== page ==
Pulp: Haruki Murakami

What I Talk About When I Talk About Running (Knopf)

Haruki Murakami's book is essentially a running diary, a journal about marathons and triathlons, with literary digressions.

Haruki Murakami's book is essentially a running diary, a journal about marathons and triathlons, with literary digressions.

Haruki Murakami's book is essentially a running diary, a journal about marathons and triathlons, with literary digressions.

Haruki Murakami's book is essentially a running diary, a journal about marathons and triathlons, with literary digressions.

Does Haruki Murakami’s popularity derive from the ubiquity of American culture? Perhaps no other Japanese author has attained such a global following, with translations in over 40 languages, from Arabic to Vietnamese. The author’s new memoir, What I Talk about When I Talk about Running, suggests that Murakami’s worldwide success has been enabled by his affinity for American iconography.

What I Talk About is essentially a running diary, a journal about marathons and triathlons—passions of Murakami’s—with literary digressions. Among the latter, Murakami pinpoints the moment when he was inspired to write a novel. That happened to be on April 1, 1978, just as expatriate Dave Hilton hit a double down the left field line during the Yakult Swallow season opener against the Hiroshima Carps. Later, he describes how he started running: “Thirty-three—that’s how old I was then. Still young enough, though no longer a young man. The age that Jesus Christ died. The age that Scott Fitzgerald started to go downhill.”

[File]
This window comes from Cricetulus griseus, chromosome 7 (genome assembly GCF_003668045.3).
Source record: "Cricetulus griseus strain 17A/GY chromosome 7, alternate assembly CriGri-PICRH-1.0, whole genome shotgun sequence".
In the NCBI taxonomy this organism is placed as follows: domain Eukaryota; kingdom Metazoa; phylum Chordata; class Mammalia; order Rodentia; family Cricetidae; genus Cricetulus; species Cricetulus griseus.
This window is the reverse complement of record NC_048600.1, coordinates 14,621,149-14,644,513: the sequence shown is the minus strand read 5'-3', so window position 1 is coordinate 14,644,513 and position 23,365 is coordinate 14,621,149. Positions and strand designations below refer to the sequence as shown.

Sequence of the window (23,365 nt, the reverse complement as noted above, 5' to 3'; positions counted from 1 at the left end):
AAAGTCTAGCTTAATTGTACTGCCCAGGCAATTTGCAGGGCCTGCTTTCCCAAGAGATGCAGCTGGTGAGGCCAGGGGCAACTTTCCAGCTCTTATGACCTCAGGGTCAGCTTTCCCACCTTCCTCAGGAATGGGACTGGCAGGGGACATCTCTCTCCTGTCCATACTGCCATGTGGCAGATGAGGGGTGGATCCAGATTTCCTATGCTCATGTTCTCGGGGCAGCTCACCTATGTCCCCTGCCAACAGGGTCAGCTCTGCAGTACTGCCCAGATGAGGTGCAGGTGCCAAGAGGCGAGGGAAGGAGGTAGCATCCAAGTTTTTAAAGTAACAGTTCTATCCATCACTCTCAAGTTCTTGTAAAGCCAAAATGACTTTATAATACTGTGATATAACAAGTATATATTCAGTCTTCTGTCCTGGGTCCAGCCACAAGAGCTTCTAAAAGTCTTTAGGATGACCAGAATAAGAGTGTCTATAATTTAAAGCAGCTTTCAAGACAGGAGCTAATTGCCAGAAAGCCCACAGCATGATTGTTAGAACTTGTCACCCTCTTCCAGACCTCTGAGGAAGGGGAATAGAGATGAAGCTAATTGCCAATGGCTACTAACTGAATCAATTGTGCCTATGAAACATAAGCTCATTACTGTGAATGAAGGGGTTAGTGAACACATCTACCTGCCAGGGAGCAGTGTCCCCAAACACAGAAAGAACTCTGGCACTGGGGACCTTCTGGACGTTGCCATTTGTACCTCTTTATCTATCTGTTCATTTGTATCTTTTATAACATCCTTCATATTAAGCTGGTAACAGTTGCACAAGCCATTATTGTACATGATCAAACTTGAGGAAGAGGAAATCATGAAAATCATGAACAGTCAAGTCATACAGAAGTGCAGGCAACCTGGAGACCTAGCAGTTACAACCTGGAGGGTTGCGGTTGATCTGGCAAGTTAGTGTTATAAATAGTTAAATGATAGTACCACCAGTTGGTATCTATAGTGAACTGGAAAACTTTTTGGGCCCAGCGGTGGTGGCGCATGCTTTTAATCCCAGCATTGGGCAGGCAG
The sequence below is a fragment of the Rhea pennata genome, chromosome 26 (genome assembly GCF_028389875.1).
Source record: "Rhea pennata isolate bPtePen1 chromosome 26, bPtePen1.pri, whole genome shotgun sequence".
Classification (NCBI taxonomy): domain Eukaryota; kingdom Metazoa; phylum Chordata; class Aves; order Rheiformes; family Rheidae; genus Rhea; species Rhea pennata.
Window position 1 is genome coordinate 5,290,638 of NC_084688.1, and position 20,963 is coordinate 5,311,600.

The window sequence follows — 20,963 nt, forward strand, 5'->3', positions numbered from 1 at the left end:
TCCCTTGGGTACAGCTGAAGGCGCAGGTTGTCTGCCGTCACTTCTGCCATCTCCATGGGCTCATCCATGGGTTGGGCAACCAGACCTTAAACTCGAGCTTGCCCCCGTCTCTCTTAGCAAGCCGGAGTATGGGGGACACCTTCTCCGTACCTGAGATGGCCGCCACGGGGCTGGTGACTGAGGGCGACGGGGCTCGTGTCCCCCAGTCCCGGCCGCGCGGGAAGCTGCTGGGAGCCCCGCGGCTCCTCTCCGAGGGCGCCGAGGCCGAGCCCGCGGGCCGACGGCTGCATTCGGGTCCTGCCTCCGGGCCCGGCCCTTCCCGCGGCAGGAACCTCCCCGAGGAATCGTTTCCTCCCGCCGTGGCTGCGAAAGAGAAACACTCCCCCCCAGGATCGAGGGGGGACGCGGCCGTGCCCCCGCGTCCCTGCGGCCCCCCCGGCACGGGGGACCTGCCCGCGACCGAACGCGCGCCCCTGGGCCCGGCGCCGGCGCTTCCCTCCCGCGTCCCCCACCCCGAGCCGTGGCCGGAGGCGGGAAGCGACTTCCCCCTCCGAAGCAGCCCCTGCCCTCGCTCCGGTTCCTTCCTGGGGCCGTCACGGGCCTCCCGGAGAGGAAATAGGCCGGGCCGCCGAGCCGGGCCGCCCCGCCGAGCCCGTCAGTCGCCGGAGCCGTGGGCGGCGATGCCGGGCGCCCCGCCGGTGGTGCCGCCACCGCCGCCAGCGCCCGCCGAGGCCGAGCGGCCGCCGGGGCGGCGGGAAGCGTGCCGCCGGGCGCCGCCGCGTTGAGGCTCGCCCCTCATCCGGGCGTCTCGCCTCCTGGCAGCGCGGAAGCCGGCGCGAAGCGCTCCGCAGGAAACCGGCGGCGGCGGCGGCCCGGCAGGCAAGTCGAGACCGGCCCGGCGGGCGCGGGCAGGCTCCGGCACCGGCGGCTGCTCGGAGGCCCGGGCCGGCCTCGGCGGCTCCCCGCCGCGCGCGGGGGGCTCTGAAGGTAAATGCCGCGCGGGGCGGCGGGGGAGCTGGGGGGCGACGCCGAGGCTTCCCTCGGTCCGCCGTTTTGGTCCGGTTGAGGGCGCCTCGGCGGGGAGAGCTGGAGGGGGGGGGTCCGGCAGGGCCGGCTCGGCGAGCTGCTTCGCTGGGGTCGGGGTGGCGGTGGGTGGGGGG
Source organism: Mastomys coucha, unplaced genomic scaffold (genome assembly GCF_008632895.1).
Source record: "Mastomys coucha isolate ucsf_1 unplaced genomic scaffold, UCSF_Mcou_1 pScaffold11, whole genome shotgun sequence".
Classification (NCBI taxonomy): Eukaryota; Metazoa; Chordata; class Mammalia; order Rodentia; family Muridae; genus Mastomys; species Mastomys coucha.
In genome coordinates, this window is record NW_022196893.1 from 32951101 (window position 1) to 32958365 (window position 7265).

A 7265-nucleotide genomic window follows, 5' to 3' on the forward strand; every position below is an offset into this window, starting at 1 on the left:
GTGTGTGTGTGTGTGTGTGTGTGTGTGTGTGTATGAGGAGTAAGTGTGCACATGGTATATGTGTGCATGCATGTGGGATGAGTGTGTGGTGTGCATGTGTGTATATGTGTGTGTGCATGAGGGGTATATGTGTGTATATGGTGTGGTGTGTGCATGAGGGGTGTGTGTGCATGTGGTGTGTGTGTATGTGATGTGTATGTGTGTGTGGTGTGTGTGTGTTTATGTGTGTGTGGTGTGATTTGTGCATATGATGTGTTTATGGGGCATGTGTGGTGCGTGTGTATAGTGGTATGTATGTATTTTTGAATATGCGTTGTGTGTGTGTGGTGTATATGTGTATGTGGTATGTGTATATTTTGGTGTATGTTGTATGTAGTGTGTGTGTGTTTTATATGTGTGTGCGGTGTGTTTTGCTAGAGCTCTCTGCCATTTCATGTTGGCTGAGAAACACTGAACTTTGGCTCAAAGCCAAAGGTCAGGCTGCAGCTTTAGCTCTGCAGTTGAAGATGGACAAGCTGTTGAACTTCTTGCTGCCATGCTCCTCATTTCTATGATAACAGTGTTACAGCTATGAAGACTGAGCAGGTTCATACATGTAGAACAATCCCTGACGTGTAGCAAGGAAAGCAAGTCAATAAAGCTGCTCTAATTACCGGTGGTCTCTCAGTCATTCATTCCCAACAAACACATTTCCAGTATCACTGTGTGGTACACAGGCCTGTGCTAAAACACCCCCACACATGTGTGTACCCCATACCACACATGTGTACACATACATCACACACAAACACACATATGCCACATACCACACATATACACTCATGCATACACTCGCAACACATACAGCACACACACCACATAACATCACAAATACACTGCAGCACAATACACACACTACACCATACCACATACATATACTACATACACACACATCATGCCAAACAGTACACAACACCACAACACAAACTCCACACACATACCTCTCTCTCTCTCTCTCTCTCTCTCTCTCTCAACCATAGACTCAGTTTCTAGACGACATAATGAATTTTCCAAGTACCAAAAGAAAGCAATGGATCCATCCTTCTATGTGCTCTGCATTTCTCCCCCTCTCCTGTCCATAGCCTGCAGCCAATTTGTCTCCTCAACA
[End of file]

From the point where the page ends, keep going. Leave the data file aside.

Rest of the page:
When Murakami runs, he listens to Otis Redding and the Lovin’ Spoonful. To recall July 1983, when he ran from Athens to Marathon, he establishes the setting as “[a] nostalgic era now, back when Duran Duran and Hall and Oates were cranking out the hits.” The near total omission of anything but American and British references—a trait also manifest large in his eccentric yet hip fiction—is remarkable. It’s also a little off-putting. And yet, perhaps American sport, pop music, and literature have become universal, a language easily recognized in any translation.

Given these tendencies, it’s significant when Murakami deviates from the script. Most notable is his revelation that the Japanese expect that writing novels demands degeneracy, that “by living an unhealthy lifestyle a writer can remove himself from the profane world and attain a kind of purity that has artistic value.” Not only is this one of the few overtly Japanese notions Murakami discusses, it’s one he fully embraces: “when we set off to write a novel... a kind of toxin that lies deep down in all humanity rises to the surface.” While motivating Murakami’s running as means to overcoming the toxin, this disclosure serves also to remind us of his cultural comprehensiveness. No, it’s not American dominion, but some other more magical and less ominous attribute that so enlivens Murakami’s fiction for such a broad readership.

© 2008 MetroPulse. All rights reserved. This material may not be published, broadcast, rewritten or redistributed.

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